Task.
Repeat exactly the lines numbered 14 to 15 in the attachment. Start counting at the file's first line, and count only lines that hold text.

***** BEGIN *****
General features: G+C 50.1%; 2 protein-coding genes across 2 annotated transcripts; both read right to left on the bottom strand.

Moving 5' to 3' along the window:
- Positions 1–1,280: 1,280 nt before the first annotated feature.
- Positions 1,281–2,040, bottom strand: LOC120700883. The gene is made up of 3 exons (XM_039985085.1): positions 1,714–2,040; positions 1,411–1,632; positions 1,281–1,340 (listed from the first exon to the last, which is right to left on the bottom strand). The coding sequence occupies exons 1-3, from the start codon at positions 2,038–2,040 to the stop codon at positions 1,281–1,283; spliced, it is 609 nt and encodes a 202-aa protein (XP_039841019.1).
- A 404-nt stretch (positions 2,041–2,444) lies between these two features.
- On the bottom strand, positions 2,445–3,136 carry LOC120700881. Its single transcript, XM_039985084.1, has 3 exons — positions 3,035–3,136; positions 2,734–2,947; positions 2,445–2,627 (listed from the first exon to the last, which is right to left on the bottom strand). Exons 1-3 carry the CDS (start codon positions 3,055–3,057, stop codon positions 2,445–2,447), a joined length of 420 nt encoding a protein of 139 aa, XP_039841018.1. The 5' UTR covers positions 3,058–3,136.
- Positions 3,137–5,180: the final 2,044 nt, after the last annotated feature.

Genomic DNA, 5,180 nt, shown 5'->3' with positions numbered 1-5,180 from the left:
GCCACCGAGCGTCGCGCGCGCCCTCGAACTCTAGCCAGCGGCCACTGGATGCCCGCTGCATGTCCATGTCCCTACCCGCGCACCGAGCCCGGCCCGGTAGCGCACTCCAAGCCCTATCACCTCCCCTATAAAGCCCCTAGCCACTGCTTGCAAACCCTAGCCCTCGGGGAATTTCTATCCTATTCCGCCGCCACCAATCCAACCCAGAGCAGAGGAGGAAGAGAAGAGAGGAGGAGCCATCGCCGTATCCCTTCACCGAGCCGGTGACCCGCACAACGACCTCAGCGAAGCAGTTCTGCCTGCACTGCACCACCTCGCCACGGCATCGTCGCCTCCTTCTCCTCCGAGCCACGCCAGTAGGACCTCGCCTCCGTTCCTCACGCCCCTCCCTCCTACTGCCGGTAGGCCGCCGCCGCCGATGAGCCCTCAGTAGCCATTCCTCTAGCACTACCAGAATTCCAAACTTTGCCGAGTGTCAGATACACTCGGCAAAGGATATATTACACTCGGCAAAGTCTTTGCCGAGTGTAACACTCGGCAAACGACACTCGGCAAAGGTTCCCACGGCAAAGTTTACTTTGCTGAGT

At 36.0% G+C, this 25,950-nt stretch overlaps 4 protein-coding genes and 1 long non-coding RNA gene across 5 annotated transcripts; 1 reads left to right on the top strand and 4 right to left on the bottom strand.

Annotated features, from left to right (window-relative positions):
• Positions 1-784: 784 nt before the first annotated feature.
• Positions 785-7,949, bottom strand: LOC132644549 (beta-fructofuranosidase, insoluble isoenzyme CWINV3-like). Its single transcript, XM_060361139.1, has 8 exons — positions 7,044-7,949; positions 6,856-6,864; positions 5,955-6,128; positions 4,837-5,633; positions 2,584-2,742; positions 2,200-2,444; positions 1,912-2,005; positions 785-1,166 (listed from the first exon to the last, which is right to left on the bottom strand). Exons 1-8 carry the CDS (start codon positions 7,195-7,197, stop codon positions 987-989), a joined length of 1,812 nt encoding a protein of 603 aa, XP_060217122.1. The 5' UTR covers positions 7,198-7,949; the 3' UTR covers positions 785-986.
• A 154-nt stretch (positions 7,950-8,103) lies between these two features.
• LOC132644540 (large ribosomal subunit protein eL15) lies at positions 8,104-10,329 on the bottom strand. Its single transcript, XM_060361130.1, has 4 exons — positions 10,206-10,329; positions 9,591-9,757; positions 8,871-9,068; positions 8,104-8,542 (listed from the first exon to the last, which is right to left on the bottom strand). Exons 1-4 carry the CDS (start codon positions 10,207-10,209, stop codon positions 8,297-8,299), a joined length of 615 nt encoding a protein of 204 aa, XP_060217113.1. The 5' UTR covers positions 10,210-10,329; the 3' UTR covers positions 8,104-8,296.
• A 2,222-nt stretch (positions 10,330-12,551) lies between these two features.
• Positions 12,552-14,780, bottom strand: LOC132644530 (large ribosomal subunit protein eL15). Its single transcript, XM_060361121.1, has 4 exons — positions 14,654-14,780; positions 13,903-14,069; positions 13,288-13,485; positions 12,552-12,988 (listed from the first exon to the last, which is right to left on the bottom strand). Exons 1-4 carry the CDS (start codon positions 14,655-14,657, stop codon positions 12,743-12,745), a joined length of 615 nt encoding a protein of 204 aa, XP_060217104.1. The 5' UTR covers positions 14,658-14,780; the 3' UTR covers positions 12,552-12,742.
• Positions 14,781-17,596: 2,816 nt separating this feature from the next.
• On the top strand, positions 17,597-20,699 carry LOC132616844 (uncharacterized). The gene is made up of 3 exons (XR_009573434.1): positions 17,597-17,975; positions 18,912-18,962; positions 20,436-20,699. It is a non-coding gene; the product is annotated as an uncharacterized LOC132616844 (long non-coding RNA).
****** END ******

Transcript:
• A 154-nt stretch (positions 7,950-8,103) lies between these two features.
• LOC132644540 (large ribosomal subunit protein eL15) lies at positions 8,104-10,329 on the bottom strand. Its single transcript, XM_060361130.1, has 4 exons — positions 10,206-10,329; positions 9,591-9,757; positions 8,871-9,068; positions 8,104-8,542 (listed from the first exon to the last, which is right to left on the bottom strand). Exons 1-4 carry the CDS (start codon positions 10,207-10,209, stop codon positions 8,297-8,299), a joined length of 615 nt encoding a protein of 204 aa, XP_060217113.1. The 5' UTR covers positions 10,210-10,329; the 3' UTR covers positions 8,104-8,296.